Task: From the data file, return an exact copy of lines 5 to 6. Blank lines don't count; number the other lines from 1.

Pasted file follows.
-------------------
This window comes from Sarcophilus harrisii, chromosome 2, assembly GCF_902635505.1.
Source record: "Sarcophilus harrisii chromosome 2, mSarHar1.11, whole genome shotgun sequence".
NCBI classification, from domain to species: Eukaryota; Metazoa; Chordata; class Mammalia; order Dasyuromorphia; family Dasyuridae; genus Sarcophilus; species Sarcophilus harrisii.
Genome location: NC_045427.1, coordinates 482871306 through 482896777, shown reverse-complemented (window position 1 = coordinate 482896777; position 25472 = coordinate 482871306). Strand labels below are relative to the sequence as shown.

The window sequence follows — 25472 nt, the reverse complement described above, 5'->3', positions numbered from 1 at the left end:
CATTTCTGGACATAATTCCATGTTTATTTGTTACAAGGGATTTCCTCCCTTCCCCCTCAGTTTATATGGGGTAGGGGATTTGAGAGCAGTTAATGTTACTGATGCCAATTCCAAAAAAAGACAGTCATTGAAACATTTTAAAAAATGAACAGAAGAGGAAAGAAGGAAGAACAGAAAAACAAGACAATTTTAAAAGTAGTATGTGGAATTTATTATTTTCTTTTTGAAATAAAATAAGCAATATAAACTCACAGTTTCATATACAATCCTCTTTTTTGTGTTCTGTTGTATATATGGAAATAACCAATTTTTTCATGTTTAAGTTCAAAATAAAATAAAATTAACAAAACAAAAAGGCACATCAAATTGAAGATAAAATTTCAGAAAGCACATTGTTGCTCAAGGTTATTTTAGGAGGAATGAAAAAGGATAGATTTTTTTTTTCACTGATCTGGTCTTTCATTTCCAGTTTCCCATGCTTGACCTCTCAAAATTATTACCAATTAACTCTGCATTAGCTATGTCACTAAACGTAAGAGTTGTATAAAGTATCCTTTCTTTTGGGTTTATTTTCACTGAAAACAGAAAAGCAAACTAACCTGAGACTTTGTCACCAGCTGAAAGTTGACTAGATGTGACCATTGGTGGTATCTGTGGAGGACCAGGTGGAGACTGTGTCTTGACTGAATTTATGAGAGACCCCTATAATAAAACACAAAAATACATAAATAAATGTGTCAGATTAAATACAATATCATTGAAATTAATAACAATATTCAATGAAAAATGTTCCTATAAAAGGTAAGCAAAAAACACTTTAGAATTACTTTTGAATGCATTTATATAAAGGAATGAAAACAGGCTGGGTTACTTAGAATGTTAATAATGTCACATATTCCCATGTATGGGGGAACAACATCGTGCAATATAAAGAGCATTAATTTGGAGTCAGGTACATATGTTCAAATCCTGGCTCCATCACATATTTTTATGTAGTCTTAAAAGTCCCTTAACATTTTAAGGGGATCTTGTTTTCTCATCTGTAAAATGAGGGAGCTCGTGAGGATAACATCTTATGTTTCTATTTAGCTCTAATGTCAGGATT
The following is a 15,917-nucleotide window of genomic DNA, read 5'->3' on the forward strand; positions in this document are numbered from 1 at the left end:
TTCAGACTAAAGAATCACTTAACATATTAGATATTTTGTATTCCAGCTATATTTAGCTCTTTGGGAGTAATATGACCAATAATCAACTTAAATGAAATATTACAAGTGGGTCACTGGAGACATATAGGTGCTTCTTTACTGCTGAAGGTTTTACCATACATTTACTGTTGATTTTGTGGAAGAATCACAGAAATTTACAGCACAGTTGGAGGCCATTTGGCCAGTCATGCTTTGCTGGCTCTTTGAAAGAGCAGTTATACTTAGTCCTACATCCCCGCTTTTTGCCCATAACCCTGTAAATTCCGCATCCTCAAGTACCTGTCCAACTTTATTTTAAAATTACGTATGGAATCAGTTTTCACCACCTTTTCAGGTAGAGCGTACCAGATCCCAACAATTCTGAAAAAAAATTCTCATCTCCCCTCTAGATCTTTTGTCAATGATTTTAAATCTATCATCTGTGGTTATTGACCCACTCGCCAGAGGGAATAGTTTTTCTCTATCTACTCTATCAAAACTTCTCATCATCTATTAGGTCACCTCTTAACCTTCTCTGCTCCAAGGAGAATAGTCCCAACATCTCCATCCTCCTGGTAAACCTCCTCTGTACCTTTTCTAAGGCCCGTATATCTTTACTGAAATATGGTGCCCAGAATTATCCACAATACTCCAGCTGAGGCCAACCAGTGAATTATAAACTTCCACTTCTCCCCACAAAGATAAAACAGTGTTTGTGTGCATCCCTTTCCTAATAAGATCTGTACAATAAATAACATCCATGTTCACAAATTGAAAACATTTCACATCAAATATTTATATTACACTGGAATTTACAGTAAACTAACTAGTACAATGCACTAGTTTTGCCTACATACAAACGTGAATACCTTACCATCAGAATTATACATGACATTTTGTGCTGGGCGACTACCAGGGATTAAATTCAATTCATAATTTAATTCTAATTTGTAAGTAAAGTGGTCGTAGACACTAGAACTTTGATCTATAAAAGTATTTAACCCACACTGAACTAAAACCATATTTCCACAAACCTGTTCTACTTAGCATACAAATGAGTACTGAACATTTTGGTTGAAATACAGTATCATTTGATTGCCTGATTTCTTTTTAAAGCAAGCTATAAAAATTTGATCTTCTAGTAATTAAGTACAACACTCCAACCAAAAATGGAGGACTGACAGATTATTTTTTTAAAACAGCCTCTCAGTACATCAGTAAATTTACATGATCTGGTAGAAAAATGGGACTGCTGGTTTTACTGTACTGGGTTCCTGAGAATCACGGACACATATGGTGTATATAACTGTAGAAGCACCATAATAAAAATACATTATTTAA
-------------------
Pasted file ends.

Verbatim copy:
The window sequence follows — 25472 nt, the reverse complement described above, 5'->3', positions numbered from 1 at the left end:
CATTTCTGGACATAATTCCATGTTTATTTGTTACAAGGGATTTCCTCCCTTCCCCCTCAGTTTATATGGGGTAGGGGATTTGAGAGCAGTTAATGTTACTGATGCCAATTCCAAAAAAAGACAGTCATTGAAACATTTTAAAAAATGAACAGAAGAGGAAAGAAGGAAGAACAGAAAAACAAGACAATTTTAAAAGTAGTATGTGGAATTTATTATTTTCTTTTTGAAATAAAATAAGCAATATAAACTCACAGTTTCATATACAATCCTCTTTTTTGTGTTCTGTTGTATATATGGAAATAACCAATTTTTTCATGTTTAAGTTCAAAATAAAATAAAATTAACAAAACAAAAAGGCACATCAAATTGAAGATAAAATTTCAGAAAGCACATTGTTGCTCAAGGTTATTTTAGGAGGAATGAAAAAGGATAGATTTTTTTTTTCACTGATCTGGTCTTTCATTTCCAGTTTCCCATGCTTGACCTCTCAAAATTATTACCAATTAACTCTGCATTAGCTATGTCACTAAACGTAAGAGTTGTATAAAGTATCCTTTCTTTTGGGTTTATTTTCACTGAAAACAGAAAAGCAAACTAACCTGAGACTTTGTCACCAGCTGAAAGTTGACTAGATGTGACCATTGGTGGTATCTGTGGAGGACCAGGTGGAGACTGTGTCTTGACTGAATTTATGAGAGACCCCTATAATAAAACACAAAAATACATAAATAAATGTGTCAGATTAAATACAATATCATTGAAATTAATAACAATATTCAATGAAAAATGTTCCTATAAAAGGTAAGCAAAAAACACTTTAGAATTACTTTTGAATGCATTTATATAAAGGAATGAAAACAGGCTGGGTTACTTAGAATGTTAATAATGTCACATATTCCCATGTATGGGGGAACAACATCGTGCAATATAAAGAGCATTAATTTGGAGTCAGGTACATATGTTCAAATCCTGGCTCCATCACATATTTTTATGTAGTCTTAAAAGTCCCTTAACATTTTAAGGGGATCTTGTTTTCTCATCTGTAAAATGAGGGAGCTCGTGAGGATAACATCTTATGTTTCTATTTAGCTCTAATGTCAGGATT